A fenestrane in organic chemistry is a type of chemical compound with a central quaternary carbon atom which serves as a common vertex for four fused carbocycles. They can be regarded as spiro compounds twice over. Because of their inherent strain and instability, fenestranes are of theoretical interest to chemists. The name—proposed in 1972 by Vlasios Georgian and Martin Saltzman—is derived from the Latin word for window, fenestra. Georgian had intended that "fenestrane" solely referred to [220.127.116.11]fenestrane, whose skeletal structure looks like windows, and Kenneth B. Wiberg called that specific structure "windowpane". The term fenestrane has since become generalized to refer to the whole class of molecules that have various other ring-sizes. Georgian recommended rosettane for the class, based on the structural appearance as a rosette of flowers.
Allylic strain in organic chemistry is a type of strain energy resulting from the interaction between a substituent on one end of an olefin with an allylic substituent on the other end. If the substituents are large enough in size, they can sterically interfere with each other such that one conformer is greatly favored over the other. Allyic strain was first recognized in the literature in 1965 by Johnson and Malhotra. The authors were investigating cyclohexane conformations including endocyclic and exocylic double bonds when they noticed certain conformations were disfavored due to the geometry constraints caused by the double bond. Organic chemists capitalize on the rigidity resulting from allylic strain for use in asymmetric reactions.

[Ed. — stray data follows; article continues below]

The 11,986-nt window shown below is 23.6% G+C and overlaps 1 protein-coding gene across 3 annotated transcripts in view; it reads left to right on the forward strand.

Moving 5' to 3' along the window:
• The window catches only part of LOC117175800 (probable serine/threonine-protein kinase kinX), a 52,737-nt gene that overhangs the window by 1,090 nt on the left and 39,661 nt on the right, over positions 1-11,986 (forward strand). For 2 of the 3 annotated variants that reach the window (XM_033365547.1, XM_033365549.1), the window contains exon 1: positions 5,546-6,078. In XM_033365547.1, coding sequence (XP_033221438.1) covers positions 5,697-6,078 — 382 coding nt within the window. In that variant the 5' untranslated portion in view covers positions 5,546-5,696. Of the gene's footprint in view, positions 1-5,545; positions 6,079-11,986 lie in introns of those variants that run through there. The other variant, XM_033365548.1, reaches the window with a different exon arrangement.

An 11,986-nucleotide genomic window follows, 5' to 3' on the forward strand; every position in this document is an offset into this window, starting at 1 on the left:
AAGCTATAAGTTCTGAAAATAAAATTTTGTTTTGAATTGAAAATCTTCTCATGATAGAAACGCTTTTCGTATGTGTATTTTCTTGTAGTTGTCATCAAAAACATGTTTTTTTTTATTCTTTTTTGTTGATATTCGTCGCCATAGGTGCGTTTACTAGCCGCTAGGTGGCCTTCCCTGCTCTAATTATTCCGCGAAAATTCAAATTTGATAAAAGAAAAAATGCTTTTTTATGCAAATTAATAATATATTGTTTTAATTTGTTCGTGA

In coordination chemistry the bite angle is the ligand–metal–ligand bond angle of coordination complex containing a bidentate ligand. This geometric parameter is used to classify chelating ligands, including those in organometallic complexes. It is most often discussed in terms of catalysis, as changes in bite angle can affect not just the activity and selectivity of a catalytic reaction but even allow alternative reaction pathways to become accessible.
In organic chemistry, the Baker–Nathan effect is observed with reaction rates for certain chemical reactions with certain substrates where the order in reactivity cannot be explained solely by an inductive effect of substituents.
In organometallic chemistry, a metallacycle is a derivative of a carbocyclic compound wherein a metal has replaced at least one carbon center; this is to some extent similar to heterocycles. Metallacycles appear frequently as reactive intermediates in catalysis, e.g. olefin metathesis and alkyne trimerization. In organic synthesis, directed ortho metalation is widely used for the functionalization of arene rings via C-H activation. One main effect that metallic atom substitution on a cyclic carbon compound is distorting the geometry due to the large size of typical metals.
In chemistry, solvent effects are the influence of a solvent on chemical reactivity or molecular associations. Solvents can have an effect on solubility, stability and reaction rates and choosing the appropriate solvent allows for thermodynamic and kinetic control over a chemical reaction.
Tris(oxazolinyl)borate compounds are a class of tridentate ligands; often abbreviated ToR, where R is the substituent on the oxazoline ring. Most commonly the substituent is either a methyl, propyl, tert-butyl or hydrogen. The formation of anionic boron backbone with addition of a phenyl group on boron allows the ligand to strongly bind to the metal center. It results in a more robust complex.
Trifluoronitrosomethane is a toxic halomethane. Its distinctive deep blue colour is unusual for a gas.